Some 140,000 men were recruited from China during the Great War by the Allied Forces. Their mission was not to fight but to labour on the front lines. In exchange, they would (in theory) receive a salary and decent rations. The unsung heroes of the Chinese Labour Corps, whose contribution to the First World War has been mostly overlooked by historians, are given their due recognition in this touching third novel from bilingual writer, Fan Wu.

The term “Shanghailander”, coined over a hundred years ago, referred to foreigners who lived in Shanghai’s French Concession or International Settlement. In her debut novel, Shanghailanders, Juli Min has reclaimed this term for contemporary use to include a wider spectrum of expatriates and to indicate, somewhat contrary to current narratives,  that Shanghai remains—and will remain in the decades to come—an international city.

In its eclectic choice of subjects, Filipino writer Lio Mangubat’s collection of historical essays Silk, Silver, Spices, Slaves betrays its origins as a podcast. It resembles, not least due to Mangubat’s skill at spinning a good yarn, a collection of short stories rather than non-fiction pieces; and what the book lacks in an easily recognizable throughline, it more than makes up for in a readable prose style that manages to be both erudite and conversational.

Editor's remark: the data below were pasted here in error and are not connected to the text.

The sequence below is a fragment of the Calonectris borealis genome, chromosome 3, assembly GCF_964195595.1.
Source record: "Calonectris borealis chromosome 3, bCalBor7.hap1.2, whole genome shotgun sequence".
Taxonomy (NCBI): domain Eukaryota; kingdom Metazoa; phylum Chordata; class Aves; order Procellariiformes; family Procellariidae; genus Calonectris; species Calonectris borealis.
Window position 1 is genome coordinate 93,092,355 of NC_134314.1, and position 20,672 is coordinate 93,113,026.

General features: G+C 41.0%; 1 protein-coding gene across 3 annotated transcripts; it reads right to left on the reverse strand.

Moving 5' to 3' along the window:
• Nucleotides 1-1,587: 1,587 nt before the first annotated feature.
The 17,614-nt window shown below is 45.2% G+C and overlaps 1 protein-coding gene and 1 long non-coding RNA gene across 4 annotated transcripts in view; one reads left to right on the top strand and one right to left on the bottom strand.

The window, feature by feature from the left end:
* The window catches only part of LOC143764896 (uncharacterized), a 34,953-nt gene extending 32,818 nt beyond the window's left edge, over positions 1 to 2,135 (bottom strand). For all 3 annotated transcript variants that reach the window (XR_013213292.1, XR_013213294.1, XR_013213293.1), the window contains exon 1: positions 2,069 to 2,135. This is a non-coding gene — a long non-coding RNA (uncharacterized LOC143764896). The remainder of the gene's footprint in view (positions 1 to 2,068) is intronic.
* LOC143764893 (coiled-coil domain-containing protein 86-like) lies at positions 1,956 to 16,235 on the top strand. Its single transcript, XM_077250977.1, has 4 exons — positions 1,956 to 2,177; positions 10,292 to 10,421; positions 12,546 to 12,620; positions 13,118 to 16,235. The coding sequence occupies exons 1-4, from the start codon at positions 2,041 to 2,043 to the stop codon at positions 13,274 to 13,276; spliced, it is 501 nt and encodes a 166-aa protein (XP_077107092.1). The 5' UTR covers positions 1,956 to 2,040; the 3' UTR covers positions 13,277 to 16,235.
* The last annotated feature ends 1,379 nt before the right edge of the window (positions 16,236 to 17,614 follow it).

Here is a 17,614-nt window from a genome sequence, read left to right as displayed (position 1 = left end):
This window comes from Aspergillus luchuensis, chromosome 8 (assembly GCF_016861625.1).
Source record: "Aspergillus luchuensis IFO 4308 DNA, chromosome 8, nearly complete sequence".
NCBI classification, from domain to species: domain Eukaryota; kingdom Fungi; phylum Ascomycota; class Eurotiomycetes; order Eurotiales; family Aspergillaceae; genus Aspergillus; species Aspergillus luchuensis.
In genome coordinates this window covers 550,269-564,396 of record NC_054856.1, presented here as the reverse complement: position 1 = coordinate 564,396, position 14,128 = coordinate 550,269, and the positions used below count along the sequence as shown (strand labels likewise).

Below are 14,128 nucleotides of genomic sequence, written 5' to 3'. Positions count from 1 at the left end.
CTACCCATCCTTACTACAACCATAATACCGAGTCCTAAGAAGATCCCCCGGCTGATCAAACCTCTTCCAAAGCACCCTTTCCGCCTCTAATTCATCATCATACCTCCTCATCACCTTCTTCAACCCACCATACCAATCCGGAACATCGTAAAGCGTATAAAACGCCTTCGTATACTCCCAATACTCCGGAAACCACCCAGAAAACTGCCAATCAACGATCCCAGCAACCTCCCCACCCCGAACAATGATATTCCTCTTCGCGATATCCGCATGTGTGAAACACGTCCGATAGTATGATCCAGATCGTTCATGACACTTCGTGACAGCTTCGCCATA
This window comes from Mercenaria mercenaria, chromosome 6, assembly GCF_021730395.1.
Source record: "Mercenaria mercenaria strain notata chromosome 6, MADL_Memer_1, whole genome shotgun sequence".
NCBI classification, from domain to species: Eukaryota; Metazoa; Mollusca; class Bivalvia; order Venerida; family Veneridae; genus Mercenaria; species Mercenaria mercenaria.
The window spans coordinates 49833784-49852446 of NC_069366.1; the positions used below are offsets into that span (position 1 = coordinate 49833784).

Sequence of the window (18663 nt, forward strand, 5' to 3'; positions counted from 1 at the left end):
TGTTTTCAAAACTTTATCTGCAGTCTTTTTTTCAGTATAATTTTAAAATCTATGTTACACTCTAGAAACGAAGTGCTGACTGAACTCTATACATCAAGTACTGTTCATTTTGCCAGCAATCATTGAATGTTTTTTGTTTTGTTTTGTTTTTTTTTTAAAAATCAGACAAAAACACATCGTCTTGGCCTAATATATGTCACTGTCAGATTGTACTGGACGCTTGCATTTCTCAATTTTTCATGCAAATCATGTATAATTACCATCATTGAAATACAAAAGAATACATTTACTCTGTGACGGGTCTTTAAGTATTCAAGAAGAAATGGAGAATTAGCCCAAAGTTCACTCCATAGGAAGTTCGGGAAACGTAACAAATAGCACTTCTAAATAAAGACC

There are over sixty million “left-behind children” in China at present. These children have been “left behind” by parents who moved for work, or sometimes school. Most left-behind children grow up in rural villages, while their parents sojourn in China’s megalopolises. The phenomenon has touched the lives of Chinese families across generations, but especially since the market reforms of the Deng Xiaoping era. One left-behind child of the 1990s was Yuan Yang, the author of Private Revolutions: Four Women Face China’s New Social Order. While her parents pursued higher education, Yuan Yang spent her earliest years living in rural Sichuan Province with her maternal grandparents. Then, at the age of four, she reunited with her father and mother in England, where she would later naturalize as a British citizen.